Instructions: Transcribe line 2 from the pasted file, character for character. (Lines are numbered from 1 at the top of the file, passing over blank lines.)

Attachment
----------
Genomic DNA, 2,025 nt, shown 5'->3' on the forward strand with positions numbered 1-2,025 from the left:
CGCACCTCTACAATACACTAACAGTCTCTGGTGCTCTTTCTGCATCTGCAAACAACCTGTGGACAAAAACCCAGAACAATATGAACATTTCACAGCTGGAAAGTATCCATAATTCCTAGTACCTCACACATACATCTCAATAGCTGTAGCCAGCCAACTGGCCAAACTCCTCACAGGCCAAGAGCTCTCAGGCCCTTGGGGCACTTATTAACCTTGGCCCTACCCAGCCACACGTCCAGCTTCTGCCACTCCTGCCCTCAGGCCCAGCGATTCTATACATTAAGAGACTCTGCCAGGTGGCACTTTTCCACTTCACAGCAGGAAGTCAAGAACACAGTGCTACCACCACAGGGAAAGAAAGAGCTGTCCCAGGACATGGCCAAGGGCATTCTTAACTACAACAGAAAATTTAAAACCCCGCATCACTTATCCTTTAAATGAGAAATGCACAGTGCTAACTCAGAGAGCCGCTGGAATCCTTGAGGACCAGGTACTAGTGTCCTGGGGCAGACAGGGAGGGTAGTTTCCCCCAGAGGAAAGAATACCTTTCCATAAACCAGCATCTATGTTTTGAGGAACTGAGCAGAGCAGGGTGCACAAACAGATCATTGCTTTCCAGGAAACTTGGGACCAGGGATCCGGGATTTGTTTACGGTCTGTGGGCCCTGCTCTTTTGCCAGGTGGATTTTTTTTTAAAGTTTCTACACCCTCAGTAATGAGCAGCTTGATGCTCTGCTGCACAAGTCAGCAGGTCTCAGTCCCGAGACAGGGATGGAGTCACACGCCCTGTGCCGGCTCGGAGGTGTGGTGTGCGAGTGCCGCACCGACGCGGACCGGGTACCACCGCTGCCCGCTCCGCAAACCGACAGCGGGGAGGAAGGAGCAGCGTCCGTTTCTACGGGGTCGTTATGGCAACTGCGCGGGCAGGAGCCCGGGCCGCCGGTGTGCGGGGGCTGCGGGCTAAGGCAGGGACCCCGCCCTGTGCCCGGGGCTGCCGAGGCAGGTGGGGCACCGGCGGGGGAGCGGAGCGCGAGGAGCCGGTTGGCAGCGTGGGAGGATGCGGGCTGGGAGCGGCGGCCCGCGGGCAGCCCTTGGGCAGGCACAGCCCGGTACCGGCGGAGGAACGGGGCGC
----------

CGCACCTCTACAATACACTAACAGTCTCTGGTGCTCTTTCTGCATCTGCAAACAACCTGTGGACAAAAACCCAGAACAATATGAACATTTCACAGCTGGAAAGTATCCATAATTCCTAGTACCTCACACATACATCTCAATAGCTGTAGCCAGCCAACTGGCCAAACTCCTCACAGGCCAAGAGCTCTCAGGCCCTTGGGGCACTTATTAACCTTGGCCCTACCCAGCCACACGTCCAGCTTCTGCCACTCCTGCCCTCAGGCCCAGCGATTCTATACATTAAGAGACTCTGCCAGGTGGCACTTTTCCACTTCACAGCAGGAAGTCAAGAACACAGTGCTACCACCACAGGGAAAGAAAGAGCTGTCCCAGGACATGGCCAAGGGCATTCTTAACTACAACAGAAAATTTAAAACCCCGCATCACTTATCCTTTAAATGAGAAATGCACAGTGCTAACTCAGAGAGCCGCTGGAATCCTTGAGGACCAGGTACTAGTGTCCTGGGGCAGACAGGGAGGGTAGTTTCCCCCAGAGGAAAGAATACCTTTCCATAAACCAGCATCTATGTTTTGAGGAACTGAGCAGAGCAGGGTGCACAAACAGATCATTGCTTTCCAGGAAACTTGGGACCAGGGATCCGGGATTTGTTTACGGTCTGTGGGCCCTGCTCTTTTGCCAGGTGGATTTTTTTTTAAAGTTTCTACACCCTCAGTAATGAGCAGCTTGATGCTCTGCTGCACAAGTCAGCAGGTCTCAGTCCCGAGACAGGGATGGAGTCACACGCCCTGTGCCGGCTCGGAGGTGTGGTGTGCGAGTGCCGCACCGACGCGGACCGGGTACCACCGCTGCCCGCTCCGCAAACCGACAGCGGGGAGGAAGGAGCAGCGTCCGTTTCTACGGGGTCGTTATGGCAACTGCGCGGGCAGGAGCCCGGGCCGCCGGTGTGCGGGGGCTGCGGGCTAAGGCAGGGACCCCGCCCTGTGCCCGGGGCTGCCGAGGCAGGTGGGGCACCGGCGGGGGAGCGGAGCGCGAGGAGCCGGTTGGCAGCGTGGGAGGATGCGGGCTGGGAGCGGCGGCCCGCGGGCAGCCCTTGGGCAGGCACAGCCCGGTACCGGCGGAGGAACGGGGCGC